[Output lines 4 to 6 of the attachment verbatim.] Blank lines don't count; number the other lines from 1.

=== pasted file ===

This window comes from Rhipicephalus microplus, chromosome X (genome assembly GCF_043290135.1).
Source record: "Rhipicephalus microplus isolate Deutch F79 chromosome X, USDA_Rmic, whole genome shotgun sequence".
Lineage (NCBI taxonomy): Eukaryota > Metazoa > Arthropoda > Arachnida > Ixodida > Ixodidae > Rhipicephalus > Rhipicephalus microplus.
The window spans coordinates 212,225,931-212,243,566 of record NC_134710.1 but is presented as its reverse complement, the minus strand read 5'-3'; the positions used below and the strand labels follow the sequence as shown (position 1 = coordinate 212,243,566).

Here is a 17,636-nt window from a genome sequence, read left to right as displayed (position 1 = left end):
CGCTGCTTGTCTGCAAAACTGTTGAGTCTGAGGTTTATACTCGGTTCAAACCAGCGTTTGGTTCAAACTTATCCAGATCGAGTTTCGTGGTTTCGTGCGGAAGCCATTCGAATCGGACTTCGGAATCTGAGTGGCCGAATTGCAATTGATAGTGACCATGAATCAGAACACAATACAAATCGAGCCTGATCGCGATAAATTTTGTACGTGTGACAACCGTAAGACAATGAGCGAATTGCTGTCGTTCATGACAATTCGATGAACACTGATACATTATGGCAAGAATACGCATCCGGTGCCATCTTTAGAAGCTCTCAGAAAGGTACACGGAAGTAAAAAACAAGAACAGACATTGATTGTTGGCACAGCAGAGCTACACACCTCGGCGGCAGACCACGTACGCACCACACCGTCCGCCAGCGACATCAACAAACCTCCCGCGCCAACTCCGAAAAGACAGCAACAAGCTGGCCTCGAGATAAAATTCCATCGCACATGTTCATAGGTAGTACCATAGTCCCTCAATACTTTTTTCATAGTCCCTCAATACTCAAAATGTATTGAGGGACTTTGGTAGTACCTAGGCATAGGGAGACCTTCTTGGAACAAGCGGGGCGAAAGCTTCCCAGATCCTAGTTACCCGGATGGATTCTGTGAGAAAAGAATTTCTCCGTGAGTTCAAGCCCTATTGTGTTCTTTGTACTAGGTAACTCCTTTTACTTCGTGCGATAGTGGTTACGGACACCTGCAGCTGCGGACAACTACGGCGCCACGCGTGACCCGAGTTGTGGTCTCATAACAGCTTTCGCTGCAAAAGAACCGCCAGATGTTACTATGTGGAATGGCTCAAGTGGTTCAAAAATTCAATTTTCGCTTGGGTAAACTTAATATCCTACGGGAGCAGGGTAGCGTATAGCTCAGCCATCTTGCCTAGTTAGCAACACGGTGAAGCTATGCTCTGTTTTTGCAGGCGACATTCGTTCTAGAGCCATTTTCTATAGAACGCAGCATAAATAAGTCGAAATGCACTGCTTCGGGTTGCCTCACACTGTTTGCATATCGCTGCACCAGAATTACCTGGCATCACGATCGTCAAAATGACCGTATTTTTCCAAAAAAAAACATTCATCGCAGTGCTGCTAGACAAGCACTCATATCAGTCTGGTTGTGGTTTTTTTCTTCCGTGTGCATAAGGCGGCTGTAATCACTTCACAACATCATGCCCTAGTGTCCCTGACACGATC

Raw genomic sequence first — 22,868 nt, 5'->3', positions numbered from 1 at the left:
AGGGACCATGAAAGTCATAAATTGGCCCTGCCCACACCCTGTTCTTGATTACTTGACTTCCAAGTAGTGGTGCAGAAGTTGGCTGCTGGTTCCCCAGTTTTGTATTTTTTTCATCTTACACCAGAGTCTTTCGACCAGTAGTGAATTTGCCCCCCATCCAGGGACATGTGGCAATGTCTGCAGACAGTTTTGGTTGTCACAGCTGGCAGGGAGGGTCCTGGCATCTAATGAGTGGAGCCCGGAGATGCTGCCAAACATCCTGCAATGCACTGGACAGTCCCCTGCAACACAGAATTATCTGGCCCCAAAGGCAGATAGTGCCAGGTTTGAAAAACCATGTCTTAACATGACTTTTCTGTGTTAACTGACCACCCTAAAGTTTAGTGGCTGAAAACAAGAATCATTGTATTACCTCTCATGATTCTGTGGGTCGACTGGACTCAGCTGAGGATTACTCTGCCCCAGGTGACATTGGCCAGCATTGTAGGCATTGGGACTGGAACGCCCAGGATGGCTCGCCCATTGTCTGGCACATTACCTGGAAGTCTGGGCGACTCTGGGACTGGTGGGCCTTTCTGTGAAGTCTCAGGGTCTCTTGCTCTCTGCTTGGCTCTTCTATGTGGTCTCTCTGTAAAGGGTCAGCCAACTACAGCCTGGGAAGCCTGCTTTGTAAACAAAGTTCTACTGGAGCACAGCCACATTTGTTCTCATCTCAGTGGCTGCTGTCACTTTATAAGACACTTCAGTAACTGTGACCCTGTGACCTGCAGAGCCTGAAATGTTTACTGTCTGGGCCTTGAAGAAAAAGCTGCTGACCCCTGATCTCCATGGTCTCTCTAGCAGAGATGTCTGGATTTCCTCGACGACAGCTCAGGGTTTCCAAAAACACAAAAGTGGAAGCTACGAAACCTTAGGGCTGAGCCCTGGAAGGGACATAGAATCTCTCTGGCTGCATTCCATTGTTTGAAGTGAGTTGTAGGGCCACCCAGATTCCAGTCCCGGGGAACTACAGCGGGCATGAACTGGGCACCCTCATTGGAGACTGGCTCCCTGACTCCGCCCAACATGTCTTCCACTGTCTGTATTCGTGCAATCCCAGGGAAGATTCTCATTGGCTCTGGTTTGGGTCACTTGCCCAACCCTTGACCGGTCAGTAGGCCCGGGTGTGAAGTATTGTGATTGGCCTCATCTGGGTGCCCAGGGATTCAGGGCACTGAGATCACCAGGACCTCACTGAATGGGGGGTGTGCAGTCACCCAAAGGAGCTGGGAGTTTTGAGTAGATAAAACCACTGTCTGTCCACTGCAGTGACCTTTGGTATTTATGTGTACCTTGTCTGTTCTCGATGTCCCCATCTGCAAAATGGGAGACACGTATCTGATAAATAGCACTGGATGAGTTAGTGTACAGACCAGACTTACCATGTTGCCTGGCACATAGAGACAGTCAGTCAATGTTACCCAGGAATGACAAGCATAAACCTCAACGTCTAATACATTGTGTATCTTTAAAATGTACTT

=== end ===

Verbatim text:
The window spans coordinates 212,225,931-212,243,566 of record NC_134710.1 but is presented as its reverse complement, the minus strand read 5'-3'; the positions used below and the strand labels follow the sequence as shown (position 1 = coordinate 212,243,566).

Here is a 17,636-nt window from a genome sequence, read left to right as displayed (position 1 = left end):
CGCTGCTTGTCTGCAAAACTGTTGAGTCTGAGGTTTATACTCGGTTCAAACCAGCGTTTGGTTCAAACTTATCCAGATCGAGTTTCGTGGTTTCGTGCGGAAGCCATTCGAATCGGACTTCGGAATCTGAGTGGCCGAATTGCAATTGATAGTGACCATGAATCAGAACACAATACAAATCGAGCCTGATCGCGATAAATTTTGTACGTGTGACAACCGTAAGACAATGAGCGAATTGCTGTCGTTCATGACAATTCGATGAACACTGATACATTATGGCAAGAATACGCATCCGGTGCCATCTTTAGAAGCTCTCAGAAAGGTACACGGAAGTAAAAAACAAGAACAGACATTGATTGTTGGCACAGCAGAGCTACACACCTCGGCGGCAGACCACGTACGCACCACACCGTCCGCCAGCGACATCAACAAACCTCCCGCGCCAACTCCGAAAAGACAGCAACAAGCTGGCCTCGAGATAAAATTCCATCGCACATGTTCATAGGTAGTACCATAGTCCCTCAATACTTTTTTCATAGTCCCTCAATACTCAAAATGTATTGAGGGACTTTGGTAGTACCTAGGCATAGGGAGACCTTCTTGGAACAAGCGGGGCGAAAGCTTCCCAGATCCTAGTTACCCGGATGGATTCTGTGAGAAAAGAATTTCTCCGTGAGTTCAAGCCCTATTGTGTTCTTTGTACTAGGTAACTCCTTTTACTTCGTGCGATAGTGGTTACGGACACCTGCAGCTGCGGACAACTACGGCGCCACGCGTGACCCGAGTTGTGGTCTCATAACAGCTTTCGCTGCAAAAGAACCGCCAGATGTTACTATGTGGAATGGCTCAAGTGGTTCAAAAATTCAATTTTCGCTTGGGTAAACTTAATATCCTACGGGAGCAGGGTAGCGTATAGCTCAGCCATCTTGCCTAGTTAGCAACACGGTGAAGCTATGCTCTGTTTTTGCAGGCGACATTCGTTCTAGAGCCATTTTCTATAGAACGCAGCATAAATAAGTCGAAATGCACTGCTTCGGGTTGCCTCACACTGTTTGCATATCGCTGCACCAGAATTACCTGGCATCACGATCGTCAAAATGACCGTATTTTTCCAAAAAAAAACATTCATCGCAGTGCTGCTAGACAAGCACTCATATCAGTCTGGTTGTGGTTTTTTTCTTCCGTGTGCATAAGGCGGCTGTAATCACTTCACAACATCATGCCCTAGTGTCCCTGACACGATC